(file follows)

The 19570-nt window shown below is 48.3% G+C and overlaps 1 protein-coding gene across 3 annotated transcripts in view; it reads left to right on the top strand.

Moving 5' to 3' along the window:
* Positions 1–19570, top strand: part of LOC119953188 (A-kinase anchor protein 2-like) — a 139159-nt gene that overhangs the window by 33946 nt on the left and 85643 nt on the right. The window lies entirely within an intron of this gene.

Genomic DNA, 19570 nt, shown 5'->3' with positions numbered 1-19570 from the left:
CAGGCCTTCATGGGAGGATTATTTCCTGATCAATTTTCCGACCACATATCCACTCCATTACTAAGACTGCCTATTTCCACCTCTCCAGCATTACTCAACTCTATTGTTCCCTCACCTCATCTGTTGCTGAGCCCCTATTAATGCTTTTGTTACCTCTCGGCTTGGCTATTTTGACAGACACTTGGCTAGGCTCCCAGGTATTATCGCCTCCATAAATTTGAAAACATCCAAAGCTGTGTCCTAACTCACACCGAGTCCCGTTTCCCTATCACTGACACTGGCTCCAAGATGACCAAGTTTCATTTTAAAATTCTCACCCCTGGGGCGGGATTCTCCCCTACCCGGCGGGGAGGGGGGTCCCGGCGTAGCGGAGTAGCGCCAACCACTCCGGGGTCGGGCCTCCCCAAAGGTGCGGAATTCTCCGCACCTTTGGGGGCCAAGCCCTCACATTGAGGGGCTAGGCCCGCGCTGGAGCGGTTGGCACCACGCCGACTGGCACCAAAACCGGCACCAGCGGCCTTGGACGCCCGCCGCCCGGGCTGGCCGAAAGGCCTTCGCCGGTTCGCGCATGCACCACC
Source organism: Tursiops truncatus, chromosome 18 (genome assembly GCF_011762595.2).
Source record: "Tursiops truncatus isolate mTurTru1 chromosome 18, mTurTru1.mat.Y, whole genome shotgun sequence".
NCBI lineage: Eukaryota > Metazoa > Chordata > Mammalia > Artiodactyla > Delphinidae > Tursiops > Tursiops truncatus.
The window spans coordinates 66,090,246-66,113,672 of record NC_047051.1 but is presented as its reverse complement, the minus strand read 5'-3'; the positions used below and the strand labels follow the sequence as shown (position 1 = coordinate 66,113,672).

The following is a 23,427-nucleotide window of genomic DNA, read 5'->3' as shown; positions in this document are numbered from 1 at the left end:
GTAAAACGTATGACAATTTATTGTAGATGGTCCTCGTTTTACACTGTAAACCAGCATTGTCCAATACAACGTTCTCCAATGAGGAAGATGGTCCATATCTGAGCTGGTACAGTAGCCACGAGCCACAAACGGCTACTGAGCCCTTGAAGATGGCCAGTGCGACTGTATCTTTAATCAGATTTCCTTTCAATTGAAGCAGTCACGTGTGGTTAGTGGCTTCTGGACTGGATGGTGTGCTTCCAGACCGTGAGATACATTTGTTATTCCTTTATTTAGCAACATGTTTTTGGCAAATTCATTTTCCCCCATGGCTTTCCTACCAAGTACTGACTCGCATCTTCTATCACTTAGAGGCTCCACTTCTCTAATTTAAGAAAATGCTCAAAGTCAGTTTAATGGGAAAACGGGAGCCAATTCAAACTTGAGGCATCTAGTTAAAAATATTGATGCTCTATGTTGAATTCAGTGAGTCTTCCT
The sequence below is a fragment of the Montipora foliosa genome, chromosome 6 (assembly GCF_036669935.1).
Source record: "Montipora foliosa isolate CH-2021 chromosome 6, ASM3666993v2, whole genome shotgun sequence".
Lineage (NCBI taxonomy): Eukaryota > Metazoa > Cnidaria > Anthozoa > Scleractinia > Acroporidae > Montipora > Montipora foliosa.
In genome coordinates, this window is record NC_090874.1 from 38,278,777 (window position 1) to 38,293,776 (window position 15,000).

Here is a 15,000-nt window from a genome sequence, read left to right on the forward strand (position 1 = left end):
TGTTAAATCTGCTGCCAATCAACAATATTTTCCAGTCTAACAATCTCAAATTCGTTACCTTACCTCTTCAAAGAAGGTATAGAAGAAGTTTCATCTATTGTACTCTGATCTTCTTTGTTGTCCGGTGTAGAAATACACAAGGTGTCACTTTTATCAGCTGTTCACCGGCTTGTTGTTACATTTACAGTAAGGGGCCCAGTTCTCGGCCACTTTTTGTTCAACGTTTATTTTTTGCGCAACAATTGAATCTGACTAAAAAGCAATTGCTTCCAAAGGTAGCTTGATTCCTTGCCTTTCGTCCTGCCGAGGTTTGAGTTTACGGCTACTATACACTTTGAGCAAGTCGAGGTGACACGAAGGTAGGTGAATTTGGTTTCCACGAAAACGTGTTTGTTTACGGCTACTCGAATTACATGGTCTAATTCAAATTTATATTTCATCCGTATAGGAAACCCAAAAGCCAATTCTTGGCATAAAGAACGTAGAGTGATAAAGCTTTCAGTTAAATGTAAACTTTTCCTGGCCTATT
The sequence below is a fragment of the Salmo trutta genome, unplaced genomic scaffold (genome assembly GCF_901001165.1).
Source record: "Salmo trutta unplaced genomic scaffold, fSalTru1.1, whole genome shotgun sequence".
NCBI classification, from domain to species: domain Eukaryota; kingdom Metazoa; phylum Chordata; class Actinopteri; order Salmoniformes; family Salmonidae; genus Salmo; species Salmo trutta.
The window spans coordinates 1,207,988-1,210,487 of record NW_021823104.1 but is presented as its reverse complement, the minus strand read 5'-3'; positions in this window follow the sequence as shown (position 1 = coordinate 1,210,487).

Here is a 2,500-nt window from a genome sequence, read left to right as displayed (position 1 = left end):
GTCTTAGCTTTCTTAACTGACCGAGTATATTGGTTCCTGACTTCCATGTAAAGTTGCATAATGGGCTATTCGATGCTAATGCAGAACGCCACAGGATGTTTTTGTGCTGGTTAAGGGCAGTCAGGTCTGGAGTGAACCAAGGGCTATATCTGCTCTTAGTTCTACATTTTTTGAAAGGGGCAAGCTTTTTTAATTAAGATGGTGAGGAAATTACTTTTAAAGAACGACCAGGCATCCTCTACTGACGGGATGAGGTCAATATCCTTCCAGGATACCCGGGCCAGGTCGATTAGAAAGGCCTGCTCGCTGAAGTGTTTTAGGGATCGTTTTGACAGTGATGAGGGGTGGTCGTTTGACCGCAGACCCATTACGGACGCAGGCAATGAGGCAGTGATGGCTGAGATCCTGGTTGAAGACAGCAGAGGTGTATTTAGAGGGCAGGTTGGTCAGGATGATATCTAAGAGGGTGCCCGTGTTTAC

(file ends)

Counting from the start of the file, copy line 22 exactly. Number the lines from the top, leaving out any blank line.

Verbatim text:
Here is a 2,500-nt window from a genome sequence, read left to right as displayed (position 1 = left end):